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from the Mayor's office was there along side Al Schultz, the Deputy Chief in charge.  Chief Schultz advised me of all the particulars known to him at the time.  We reviewed the fire fighting procedure and the events that lead to the unfortunate circumstances. We discussed the details of the inevitable investigation.  I reaffirmed the procedures for notifying the next of kin.  In addition to his wife and children Apparatus Operator Taylor was survived by his father, Captain George Taylor and his brother, Firefighter Jeff Taylor, both of whom are active members of the Los Angeles Fire Department.  Tom's mother also needed to be notified.
I was satisfied at that point that we were doing everything possible and it was then that I noticed how alone we were on Lankershim Boulevard.  The Fire Department seemed to own North Hollywood.  The question that raged through my mind as I looked around was "Where is the Press?"  Press notification was accomplished at 3:41 a.m., and it was not after 6 o'clock in the morning.  In this City there are nine T.V. stations, 10 radio stations, 11 daily and 40 weekly newspapers being serviced by 2,000 people carrying press passes presumably on the pretext of reporting what is happening.  With all of those resources, only two radio stations reporters and one T.V. cameraman covered the story of a community hero who gave his life in the performance of his duty.

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I wondered how many news teams should cover a story where any human being suffers a violent death, two others are hospitalized and six more are injured as a result of the same violence.  A/O Taylor gave his life protecting the people and property of Los Angeles as did eight other injured firefighters. They care.  They demonstrated their caring by making the ultimate sacrifice.  And they are asking, in fact the entire fire Department is asking.  "Does anyone else care?"  Needless to say, the citizens cannot be expected to care if they are uninformed.  It is a cherished responsibility of the Press to assure a thoroughly informed citizenry through complete and objective news reporting.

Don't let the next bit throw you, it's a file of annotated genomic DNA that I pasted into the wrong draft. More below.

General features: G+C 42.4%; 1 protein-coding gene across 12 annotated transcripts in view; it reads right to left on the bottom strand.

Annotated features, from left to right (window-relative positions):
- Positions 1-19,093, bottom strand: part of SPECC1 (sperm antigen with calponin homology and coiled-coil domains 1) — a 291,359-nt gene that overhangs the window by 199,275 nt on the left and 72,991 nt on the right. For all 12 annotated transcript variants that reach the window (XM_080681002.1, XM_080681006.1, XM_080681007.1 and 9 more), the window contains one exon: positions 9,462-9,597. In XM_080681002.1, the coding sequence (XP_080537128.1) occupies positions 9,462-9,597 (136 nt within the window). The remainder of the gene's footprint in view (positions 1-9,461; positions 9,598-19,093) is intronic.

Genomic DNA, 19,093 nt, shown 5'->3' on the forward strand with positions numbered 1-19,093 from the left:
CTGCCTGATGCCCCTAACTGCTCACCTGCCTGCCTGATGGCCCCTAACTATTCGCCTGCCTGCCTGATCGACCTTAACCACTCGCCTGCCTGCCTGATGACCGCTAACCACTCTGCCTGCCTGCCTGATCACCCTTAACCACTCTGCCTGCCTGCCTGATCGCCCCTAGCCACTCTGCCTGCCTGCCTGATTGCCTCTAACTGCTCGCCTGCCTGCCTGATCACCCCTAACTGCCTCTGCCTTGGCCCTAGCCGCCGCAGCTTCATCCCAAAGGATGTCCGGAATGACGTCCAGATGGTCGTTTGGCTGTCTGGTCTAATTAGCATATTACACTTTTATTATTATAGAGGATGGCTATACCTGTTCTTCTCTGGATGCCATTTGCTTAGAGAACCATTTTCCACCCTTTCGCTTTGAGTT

The people of Los Angeles have become accustomed to the protection of a truly great Fire Department but this Department is laboring under the severe burdens of insufficient manpower, inadequate budgets, and the parsimonious attitudes of some politicians.  We depend on the Press to cover and report on the dedication, hard work, and sacrifices made by the firefighters in this City.  Without strong community support, the firefighters of Los Angeles will question the value of the sacrifices they make.  We must have thorough and objective press coverage to maintain strong community support and thus effective Fire Department.

The future of this City is in you hands.